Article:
Month: July 2015

Open Letters to Those in Power

Open Letters to Those in Power

“Knowing what’s right doesn’t mean much unless you do what’s right.”
Theodore RooseveltTheodore Roosevelt

A brave serving officer has opened his heart, risked the vilification, wrath and bullying of Avon & Somerset’s chief officers, and told the truth about what it is to be a PC in the constabulary. The same constabulary that targets its retired officers on IODs in the same manner it abuses its serving ones.

A FORCE FOR GOOD_ A serving police officer..

The twitter response from DCC Gareth Morgan  suggested he doesn’t recognise the picture ‘PC B Standard’ paints (hardly surprising as the DCC types his twitter feed whilst sitting in his ivory tower) and to cheerfully put forward a gleeful invite to meet up ‘in a place of PC Standard’s choosing’

Notwithstanding if PC ‘Standard’ ever takes the DCC up on his invite that his career will be over (an interesting statistic would be how many serving officers in A&S are off on long term sick due to management bullying induced stress), it is the lack of prescient of the DCC that he himself can not see that he and his chief officer colleagues are the problem cause.

It seems this force preys on serving officers just the same as it sucks the life force from those that it has retired.

DCC Morgan – you say you don’t recognise the description, but the 490 people retired on an IOD recognise it all too well.

Here is an accompanying polemic  to PC B Standard’s brave stand.


When I was told that I  would  be retired on an injury pension I thought the force had my best interests in heart.  I  didn’t understand the regulations – I’d never read or even heard of them.  I just thought this was what a happened when you could no longer work as an operational police officer.  I tried to get on with my life, and the constabulary seemingly stepped away and gave me space as I never heard from them for years.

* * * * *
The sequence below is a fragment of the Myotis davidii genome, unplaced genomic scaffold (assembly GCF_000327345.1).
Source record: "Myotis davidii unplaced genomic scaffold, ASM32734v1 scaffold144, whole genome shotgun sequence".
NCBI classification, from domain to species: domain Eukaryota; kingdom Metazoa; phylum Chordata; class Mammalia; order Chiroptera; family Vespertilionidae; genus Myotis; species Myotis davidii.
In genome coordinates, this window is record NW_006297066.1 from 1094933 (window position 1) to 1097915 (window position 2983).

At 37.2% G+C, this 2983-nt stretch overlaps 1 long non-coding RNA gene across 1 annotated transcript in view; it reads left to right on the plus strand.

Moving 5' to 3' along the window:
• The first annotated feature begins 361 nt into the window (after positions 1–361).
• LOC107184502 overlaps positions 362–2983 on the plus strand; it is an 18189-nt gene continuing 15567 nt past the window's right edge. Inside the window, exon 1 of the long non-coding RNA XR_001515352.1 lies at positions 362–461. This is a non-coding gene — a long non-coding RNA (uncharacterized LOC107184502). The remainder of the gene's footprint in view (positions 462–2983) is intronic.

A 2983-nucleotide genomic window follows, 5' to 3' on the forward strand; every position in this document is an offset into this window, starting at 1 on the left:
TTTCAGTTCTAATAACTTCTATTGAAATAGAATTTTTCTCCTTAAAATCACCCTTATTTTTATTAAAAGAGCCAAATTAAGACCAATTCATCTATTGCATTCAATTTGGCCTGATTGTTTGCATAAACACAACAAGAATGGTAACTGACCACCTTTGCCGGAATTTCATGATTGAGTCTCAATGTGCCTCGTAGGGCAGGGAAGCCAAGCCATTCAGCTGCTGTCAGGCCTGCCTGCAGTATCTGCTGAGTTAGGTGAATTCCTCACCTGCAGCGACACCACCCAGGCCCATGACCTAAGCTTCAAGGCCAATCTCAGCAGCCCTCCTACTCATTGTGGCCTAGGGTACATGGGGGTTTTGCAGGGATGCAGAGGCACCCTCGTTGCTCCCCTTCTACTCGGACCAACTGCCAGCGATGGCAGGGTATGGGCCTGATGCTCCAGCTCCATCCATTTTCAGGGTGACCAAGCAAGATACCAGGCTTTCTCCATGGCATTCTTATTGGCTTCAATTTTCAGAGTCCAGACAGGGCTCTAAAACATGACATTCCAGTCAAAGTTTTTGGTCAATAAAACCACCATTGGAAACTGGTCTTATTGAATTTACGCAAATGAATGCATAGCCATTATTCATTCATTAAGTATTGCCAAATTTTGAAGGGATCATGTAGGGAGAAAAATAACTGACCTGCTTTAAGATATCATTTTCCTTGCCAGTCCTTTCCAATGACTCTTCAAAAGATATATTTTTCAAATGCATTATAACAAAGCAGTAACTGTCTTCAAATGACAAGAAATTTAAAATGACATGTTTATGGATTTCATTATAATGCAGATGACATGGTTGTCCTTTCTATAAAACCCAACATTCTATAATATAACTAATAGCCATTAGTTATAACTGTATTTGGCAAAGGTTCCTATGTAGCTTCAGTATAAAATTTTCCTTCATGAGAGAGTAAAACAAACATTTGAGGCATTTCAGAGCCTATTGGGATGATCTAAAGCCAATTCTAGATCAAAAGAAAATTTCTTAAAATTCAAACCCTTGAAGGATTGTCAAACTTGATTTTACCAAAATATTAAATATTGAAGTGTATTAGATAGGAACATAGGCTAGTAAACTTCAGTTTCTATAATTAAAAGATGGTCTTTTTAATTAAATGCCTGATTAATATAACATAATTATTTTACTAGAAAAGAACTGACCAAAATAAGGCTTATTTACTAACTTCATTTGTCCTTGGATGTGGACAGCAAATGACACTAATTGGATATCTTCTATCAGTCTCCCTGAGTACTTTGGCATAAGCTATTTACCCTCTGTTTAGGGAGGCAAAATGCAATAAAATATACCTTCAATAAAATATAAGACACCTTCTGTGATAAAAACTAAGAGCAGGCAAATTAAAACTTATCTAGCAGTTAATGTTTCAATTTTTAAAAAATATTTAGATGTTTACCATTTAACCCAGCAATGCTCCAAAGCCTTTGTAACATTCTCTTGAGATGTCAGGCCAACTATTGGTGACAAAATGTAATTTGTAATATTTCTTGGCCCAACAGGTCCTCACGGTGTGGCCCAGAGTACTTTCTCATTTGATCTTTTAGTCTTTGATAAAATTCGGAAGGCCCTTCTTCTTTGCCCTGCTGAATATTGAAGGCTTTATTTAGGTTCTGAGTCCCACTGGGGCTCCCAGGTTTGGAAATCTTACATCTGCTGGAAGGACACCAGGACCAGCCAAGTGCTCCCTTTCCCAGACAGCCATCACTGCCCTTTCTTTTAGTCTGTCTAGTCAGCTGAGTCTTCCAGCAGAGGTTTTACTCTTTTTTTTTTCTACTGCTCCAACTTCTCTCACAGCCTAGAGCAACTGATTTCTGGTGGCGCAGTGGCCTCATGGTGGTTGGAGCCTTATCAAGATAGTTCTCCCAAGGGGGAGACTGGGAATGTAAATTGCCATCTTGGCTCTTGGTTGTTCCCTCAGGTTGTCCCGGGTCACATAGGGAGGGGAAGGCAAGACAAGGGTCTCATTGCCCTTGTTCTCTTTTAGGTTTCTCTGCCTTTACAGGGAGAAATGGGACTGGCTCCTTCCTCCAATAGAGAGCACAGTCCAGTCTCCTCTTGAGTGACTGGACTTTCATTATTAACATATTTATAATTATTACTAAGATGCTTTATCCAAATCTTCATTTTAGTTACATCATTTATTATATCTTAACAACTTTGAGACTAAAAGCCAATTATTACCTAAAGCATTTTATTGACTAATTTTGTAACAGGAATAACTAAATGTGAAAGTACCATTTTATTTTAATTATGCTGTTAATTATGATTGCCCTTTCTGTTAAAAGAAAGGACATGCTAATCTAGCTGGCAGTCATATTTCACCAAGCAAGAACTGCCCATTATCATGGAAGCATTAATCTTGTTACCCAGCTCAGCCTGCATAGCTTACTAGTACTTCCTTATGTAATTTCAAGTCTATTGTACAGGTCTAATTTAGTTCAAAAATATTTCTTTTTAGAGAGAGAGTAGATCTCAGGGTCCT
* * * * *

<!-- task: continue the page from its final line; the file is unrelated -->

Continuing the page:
Then I came across the Mountsteven’s letter that compared the expense of fulfilling the force’s duty to pay injury pensions to replacing the fleet of police vehicles.  I then found other IODs similarly shocked and then the reviews of others started.  Reviews motivated by greed  Reviews not individual to the circumstances of the retired officer.  Reviews initiated with the tacit approval of the force’s chief officers.

It became clear that we had not been reviewed because the force was allowing us to rebuild our lives – we were never reviewed as it suited them not to review.  They hadn’t left us alone by any notion of displaying kindness and concern, they had left us alone because they had forgotten, and it had suited them to forget.

The force cannot proclaim they have a duty to review when they themselves have never reviewed.  A suitable interval isn’t ‘their‘ suitable ‘we have no money‘ interval.  It is an interval suitable to the individual.

But it is the falsity, the subterfuge and treacherous guile that the force engages against those who dare speak out against it .  PC Standard shows the true colours of those in charge at A&S.  If current officers are being told mistruths to lure them into a false way of thinking as PC Standard put it ‘they are to sell the lies that all is well to the officers on the ground’, it is nothing compared to when the force sees you as an enemy to be crushed.  The freedom of information team have been told by the chief officers to breach the act by giving false answers and to claim subjects are vexatious and therefore out-of-bounds.  Never do they think if they told the truth to start with then no-one would seek disclosure of the real truth through freedom of information.  It is the lies that need to be unmasked

And the duplicity continues.  Under instruction from higher powers the HR managers do not tell the federation nor narpo the truth.  Letters to the Temporary Chief Constable go unanswered.  Internal Dispute Resolution Procedures go ignored.  Any communication asking for updates and answers go to the black hole of Legal Services.  Concerns raised by Members of Parliament are bounced back with glib half-truths that do not match and therefore blatantly contradict the letters and emails given to the IODs that are being reviewed – vapid answers to the MPs given purely with the intent to throw the enquirer off the scent and to get them off their back.